The gym, and everything that imposes external stress on the body, is a stimulus. In order to recover(R) we need to get adequate sleep in order to adapt(A).

Not only that, if we insist on not getting enough rest, our nutrition will be all for naught. For example, sleep deprivation wreaks havoc on glucose tolerance which undermines your nutritional efforts.

Tissue maintenance

Someone getting a massage.
Photo by Toa Heftiba on Unsplash

Needless to say, if you work a labor intensive job, you’re going to be pretty banged up. Add to the fact that you’re serious about your strength training goals and your body is always going to be in pain. Take care of your body. It’s how you make a living and you use it for recreation.

Here are some things to consider in order to maintain optimal tissue quality:

  • Massages– This is not only a luxury item, it is a form of physical maintenance. There are many different types of massages you should try but you should definitely invest in sports massages. This is a form of massage that aides in the prevention of and treats injuries.
  • Yoga-This is something I personally need to do more of. Yoga is great for mobility. It increases blood flow to areas that are locked up and tightened. It also strengths the muscles without overloading day in and day out. This is a great practice for deload weeks.
  • Foam Rolling– I’m not too sure what the conclusive science behind foam rolling is because there are conflicting studies but foam rolling makes for a great “self-massage.” You can succeed in rolling out all of the knots you develop while constantly pushing, pulling and lifting on a daily basis.
  • Use Variation Lifts– Use variation of movements to avoid pattern overload and ultimately tissue degradation over time. For example, when training the squat pattern, be sure to switch from back squat to front squat variation frequently enough in order to avoid overuse injuries.

Deloads Weeks

A man engaged in an intense battle rope session.
Photo by Dollar Gill on Unsplash

Deload weeks are one of your most effective tools for fatigue management. A deload is a pre-planned, prescribed week of reduced volume. You can reduce volume up to 100%(which means you don’t train at all). A majority of people who train consistently do not take a deload week. Some don’t even know what a deload is.

I knew this guy who went to a gym I would frequent who, no matter what, would never take a deload week. He would even train through injuries that were probably caused from lacking deload weeks in his programs. He is the only person I’ve ever met who fit the definition of over training. Plus, he was working a physically demanding job.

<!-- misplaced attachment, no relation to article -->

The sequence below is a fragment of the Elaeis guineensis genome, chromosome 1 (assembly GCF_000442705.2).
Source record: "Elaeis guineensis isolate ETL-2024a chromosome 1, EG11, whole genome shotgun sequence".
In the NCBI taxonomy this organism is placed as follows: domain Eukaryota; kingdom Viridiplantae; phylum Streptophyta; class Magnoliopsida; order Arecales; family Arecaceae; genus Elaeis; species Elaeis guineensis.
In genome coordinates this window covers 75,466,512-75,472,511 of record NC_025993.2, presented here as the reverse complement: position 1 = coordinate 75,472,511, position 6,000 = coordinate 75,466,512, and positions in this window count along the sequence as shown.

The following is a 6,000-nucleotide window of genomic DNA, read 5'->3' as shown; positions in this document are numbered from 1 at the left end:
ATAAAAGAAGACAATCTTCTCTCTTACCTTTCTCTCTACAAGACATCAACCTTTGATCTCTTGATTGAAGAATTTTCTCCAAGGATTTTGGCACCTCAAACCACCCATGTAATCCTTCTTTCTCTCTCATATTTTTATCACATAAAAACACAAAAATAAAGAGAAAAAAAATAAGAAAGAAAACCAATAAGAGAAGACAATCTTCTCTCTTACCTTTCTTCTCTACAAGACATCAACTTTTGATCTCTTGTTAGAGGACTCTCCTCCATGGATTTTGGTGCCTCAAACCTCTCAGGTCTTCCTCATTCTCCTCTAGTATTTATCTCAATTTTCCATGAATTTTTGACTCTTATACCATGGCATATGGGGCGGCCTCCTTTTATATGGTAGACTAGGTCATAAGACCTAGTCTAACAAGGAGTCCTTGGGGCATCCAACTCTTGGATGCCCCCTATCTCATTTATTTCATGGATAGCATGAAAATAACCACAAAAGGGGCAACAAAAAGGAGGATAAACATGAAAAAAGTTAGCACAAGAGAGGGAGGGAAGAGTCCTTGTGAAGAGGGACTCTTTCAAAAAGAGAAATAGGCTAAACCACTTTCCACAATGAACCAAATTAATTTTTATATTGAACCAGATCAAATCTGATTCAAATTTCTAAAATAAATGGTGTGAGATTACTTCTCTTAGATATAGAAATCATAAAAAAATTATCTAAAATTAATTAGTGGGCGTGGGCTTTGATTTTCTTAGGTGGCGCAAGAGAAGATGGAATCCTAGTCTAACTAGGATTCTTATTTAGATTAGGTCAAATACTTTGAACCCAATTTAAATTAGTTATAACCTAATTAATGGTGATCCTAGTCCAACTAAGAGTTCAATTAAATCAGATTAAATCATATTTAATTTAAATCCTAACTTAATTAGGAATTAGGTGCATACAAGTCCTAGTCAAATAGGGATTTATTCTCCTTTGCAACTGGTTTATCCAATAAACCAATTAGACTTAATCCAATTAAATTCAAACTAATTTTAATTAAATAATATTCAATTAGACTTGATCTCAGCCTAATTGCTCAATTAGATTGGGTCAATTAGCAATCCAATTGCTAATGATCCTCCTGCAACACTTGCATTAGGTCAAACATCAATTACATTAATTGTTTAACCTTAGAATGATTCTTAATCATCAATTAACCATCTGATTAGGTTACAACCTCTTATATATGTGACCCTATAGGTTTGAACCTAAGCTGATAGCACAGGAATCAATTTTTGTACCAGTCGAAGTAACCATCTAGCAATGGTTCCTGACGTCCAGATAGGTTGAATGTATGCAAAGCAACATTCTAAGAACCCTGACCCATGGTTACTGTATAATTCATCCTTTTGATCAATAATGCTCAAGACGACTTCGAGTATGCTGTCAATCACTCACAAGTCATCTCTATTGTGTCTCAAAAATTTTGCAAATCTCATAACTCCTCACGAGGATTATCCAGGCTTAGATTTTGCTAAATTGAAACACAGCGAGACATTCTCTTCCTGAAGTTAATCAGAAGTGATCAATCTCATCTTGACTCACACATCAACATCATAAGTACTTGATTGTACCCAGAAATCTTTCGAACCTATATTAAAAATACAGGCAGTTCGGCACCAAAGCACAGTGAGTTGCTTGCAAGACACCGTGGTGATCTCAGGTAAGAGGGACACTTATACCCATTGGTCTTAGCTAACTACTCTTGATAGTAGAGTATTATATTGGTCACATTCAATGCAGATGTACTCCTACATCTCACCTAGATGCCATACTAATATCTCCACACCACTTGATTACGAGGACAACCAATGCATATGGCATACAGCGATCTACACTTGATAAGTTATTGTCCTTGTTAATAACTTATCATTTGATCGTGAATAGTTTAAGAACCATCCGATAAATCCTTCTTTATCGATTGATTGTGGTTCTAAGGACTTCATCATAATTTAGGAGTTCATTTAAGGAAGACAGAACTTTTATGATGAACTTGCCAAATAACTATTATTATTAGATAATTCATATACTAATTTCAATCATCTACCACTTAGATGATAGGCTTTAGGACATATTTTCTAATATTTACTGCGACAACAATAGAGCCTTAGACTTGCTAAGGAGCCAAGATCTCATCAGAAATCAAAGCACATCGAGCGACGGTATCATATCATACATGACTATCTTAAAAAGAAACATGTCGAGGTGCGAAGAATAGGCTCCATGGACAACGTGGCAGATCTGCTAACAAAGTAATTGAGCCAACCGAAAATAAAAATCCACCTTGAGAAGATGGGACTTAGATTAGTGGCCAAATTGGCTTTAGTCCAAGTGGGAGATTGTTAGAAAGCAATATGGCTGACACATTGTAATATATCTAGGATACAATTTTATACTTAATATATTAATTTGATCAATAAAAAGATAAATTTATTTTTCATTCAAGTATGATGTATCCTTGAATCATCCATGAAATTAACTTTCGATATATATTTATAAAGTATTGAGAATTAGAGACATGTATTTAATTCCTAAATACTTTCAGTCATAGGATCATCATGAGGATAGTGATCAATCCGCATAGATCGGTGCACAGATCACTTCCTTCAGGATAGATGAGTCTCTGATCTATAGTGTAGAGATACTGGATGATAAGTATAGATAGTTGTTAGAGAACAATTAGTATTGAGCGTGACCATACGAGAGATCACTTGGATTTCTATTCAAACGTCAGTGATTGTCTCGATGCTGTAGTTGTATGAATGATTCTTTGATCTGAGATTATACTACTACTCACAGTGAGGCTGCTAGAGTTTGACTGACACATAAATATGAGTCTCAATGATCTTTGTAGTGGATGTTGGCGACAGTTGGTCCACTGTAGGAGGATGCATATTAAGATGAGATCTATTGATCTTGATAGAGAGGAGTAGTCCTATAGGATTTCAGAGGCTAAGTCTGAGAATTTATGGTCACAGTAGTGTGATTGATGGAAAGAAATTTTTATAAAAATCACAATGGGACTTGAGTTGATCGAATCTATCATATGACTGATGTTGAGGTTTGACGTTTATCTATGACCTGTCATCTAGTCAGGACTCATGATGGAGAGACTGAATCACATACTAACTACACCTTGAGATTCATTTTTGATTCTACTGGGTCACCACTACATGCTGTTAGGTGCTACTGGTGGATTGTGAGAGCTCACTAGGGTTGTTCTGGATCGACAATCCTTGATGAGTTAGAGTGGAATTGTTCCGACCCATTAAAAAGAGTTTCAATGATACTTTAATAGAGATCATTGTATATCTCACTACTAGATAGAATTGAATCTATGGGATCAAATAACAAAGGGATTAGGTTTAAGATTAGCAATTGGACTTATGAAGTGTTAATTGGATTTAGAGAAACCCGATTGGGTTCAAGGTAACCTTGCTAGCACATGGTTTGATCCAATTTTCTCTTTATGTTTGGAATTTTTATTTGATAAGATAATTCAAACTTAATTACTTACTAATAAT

He worked overnight, barely ate properly, didn’t sleep well and ran his body into the ground with insane amounts of volume on top of every other transgression.

It’s important to take deload weeks because fatigue builds up over time and it “masks” fitness. Meaning that over the course of time you train, week after week, you start to experience diminishing returns on the amount of stimulus you apply to your body.

This means that although you’re using progressive overload, getting stronger each week, there will be a point where applying more load will be of little use to your progress. You have to take a deload in order to “clear out” that fatigue to resume making strength and fitness gains.

I don’t want to get too technical here but you know you’re fatigued and overdue for a deload when you notice that you aren’t getting stronger or making progress in training. But it’s not for the reason you think which some people attribute to things such as: needing to add more frequency(ironically, this is the last thing you want to do), not consuming enough calories, stress, etc.

Another tell tale sign that you need to take a break from the gym is that you just don’t love to train anymore. This is especially true if you’re an avid strength training, gym rat like myself.

If all else is in check: sleep, food, stress and you’re following the program the way you’re suppose to, then you’re definitely due for a deload.

All of the above was a mouth full. So! How does this play into working a labor intensive job?

When you’re working, you’re accumulating fatigue at a MUCH faster rate than someone who works at a desk all day. This is why using deload weeks is a MUST for a blue collar worker who’s on his/her feet all day.

How To Deload

Deloading is simple. Either take the whole week, reducing the volume by 100% or you can reduce your volume to 25–50% every 3–4 weeks.

Some people like to auto-regulate which means they simply get a feel for the amount of fatigue they have and decide when to take a deload and how much of a deload based on how they feel during the current week. These are more-so the casual gym goers/trainees.

MOST people who are serious about lifting have their deload weeks already built in. This is the method I recommend for people who work labor intensive jobs.

Divergent Weeks

This is similar to a deload week with the respect of training volume decreases. The difference is that you’re not going to be using the same exercises you normally train with. You’re going to be doing something different to keep the blood pumping and to entertain you. This also serves the purpose of “active recovery.”